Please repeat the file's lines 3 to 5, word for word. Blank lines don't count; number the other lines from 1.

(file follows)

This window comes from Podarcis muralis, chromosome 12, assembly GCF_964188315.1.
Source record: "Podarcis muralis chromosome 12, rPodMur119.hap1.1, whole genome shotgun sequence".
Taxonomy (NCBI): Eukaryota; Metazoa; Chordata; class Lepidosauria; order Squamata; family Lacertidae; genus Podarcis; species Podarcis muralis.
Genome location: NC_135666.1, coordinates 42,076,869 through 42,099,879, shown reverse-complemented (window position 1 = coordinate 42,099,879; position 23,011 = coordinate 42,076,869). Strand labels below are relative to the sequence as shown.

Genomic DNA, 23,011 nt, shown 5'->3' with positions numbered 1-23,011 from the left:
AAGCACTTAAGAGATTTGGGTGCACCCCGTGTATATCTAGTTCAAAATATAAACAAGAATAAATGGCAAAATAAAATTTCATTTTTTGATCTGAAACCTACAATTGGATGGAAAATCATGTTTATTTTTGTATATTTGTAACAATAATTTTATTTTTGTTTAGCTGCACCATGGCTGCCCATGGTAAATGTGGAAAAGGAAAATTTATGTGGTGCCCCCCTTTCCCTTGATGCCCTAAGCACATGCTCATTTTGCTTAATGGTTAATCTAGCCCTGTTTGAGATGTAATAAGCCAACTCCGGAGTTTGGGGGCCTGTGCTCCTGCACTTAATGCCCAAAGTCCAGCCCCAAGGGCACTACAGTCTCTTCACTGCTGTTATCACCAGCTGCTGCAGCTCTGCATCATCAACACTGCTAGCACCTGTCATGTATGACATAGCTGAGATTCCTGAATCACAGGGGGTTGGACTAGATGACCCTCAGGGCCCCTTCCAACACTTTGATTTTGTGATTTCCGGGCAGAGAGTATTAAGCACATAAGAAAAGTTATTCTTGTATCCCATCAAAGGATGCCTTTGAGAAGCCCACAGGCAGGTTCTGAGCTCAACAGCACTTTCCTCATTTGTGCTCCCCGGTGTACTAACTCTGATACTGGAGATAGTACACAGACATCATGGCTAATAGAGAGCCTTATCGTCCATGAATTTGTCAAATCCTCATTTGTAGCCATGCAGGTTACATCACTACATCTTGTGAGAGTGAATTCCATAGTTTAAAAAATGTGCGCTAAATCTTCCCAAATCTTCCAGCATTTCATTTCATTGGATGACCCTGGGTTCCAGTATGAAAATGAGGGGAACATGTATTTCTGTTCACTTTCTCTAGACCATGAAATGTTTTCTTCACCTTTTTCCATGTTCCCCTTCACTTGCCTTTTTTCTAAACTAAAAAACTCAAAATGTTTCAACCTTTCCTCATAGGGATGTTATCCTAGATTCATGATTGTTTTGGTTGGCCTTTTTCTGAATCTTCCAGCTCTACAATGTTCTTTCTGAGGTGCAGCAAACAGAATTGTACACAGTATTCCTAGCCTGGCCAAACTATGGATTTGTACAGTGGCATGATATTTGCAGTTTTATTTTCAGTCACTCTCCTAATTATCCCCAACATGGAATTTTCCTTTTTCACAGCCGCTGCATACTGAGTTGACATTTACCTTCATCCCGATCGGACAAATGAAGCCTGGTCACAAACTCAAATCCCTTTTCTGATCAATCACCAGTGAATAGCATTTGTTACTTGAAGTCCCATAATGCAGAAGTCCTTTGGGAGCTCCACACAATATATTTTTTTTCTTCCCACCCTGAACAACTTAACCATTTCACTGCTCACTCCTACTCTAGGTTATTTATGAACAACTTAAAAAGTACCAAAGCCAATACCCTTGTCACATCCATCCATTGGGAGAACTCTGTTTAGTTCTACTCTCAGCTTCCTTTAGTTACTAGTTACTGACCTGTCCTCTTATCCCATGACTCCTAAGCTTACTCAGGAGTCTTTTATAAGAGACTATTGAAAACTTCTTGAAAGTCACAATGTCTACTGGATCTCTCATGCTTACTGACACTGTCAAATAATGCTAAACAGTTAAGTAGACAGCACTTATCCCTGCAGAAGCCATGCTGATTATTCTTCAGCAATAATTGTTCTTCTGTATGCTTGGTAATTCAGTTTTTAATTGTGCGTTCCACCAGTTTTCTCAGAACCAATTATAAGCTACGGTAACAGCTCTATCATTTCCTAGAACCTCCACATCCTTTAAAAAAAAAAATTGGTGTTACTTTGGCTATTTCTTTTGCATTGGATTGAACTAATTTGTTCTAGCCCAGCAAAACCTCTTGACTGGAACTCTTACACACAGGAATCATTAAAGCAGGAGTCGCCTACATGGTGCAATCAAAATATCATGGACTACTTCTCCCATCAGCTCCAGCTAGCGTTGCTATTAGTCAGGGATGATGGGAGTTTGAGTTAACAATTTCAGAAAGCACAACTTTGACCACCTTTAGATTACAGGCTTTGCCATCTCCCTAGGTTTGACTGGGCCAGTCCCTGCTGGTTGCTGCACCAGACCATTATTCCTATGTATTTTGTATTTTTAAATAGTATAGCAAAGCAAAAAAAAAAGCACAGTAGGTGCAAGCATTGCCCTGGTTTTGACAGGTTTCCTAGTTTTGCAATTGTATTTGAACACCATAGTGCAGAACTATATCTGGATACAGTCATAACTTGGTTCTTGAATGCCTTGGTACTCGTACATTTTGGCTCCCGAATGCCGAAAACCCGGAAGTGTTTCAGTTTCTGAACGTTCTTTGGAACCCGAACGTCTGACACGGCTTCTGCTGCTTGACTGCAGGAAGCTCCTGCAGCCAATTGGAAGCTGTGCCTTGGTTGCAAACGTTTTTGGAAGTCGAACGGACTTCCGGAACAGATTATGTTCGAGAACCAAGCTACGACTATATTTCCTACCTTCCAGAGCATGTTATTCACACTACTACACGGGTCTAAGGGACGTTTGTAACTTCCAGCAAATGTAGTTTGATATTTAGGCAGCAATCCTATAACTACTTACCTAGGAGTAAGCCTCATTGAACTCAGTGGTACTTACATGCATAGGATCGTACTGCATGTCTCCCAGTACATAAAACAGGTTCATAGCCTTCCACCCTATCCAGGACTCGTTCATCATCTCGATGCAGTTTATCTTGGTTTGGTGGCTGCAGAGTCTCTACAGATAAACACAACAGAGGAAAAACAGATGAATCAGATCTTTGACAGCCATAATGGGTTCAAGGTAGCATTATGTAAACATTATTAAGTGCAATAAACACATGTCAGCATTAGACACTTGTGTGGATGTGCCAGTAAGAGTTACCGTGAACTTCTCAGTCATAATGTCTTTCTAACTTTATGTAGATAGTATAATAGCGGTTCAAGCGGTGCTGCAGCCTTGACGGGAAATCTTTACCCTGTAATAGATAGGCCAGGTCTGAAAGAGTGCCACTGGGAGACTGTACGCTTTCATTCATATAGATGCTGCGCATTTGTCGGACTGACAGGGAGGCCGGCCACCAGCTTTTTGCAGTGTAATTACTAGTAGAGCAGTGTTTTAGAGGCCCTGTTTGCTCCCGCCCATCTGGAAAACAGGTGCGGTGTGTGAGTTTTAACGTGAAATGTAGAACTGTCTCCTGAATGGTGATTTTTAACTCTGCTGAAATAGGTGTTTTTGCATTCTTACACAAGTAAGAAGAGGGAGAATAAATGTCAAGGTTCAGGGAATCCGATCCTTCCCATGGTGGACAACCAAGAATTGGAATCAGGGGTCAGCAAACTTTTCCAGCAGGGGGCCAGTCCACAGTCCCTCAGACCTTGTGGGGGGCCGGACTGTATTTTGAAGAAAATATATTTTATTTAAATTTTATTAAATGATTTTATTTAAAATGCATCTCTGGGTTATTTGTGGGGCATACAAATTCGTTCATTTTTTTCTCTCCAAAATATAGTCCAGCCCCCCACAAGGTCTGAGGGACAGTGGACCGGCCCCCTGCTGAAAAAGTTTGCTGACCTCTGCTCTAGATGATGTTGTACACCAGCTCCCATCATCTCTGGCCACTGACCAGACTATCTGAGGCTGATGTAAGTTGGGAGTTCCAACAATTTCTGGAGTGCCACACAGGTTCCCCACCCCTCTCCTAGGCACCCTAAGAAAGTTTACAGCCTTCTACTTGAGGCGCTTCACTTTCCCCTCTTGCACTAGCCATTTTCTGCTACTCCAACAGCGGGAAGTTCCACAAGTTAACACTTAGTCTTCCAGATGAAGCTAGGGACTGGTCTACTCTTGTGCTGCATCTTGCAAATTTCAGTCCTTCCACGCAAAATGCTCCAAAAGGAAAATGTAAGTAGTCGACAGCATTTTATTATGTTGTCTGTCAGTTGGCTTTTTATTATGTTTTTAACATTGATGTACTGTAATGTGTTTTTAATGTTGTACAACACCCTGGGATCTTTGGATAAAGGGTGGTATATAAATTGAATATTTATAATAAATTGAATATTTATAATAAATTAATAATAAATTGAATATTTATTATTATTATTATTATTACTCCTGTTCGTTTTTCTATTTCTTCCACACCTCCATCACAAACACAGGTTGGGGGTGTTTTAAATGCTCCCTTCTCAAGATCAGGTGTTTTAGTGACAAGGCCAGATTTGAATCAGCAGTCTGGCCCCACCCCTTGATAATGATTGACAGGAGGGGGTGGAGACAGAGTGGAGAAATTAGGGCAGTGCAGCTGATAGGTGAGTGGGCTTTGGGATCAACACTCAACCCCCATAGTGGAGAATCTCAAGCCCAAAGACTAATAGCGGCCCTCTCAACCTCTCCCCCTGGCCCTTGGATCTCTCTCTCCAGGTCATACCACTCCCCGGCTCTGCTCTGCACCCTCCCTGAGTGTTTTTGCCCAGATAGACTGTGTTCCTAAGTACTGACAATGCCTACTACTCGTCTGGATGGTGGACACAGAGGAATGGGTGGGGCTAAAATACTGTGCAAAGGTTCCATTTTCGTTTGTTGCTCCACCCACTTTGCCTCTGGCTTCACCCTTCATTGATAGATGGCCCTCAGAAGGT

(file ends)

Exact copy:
Taxonomy (NCBI): Eukaryota; Metazoa; Chordata; class Lepidosauria; order Squamata; family Lacertidae; genus Podarcis; species Podarcis muralis.
Genome location: NC_135666.1, coordinates 42,076,869 through 42,099,879, shown reverse-complemented (window position 1 = coordinate 42,099,879; position 23,011 = coordinate 42,076,869). Strand labels below are relative to the sequence as shown.

Genomic DNA, 23,011 nt, shown 5'->3' with positions numbered 1-23,011 from the left: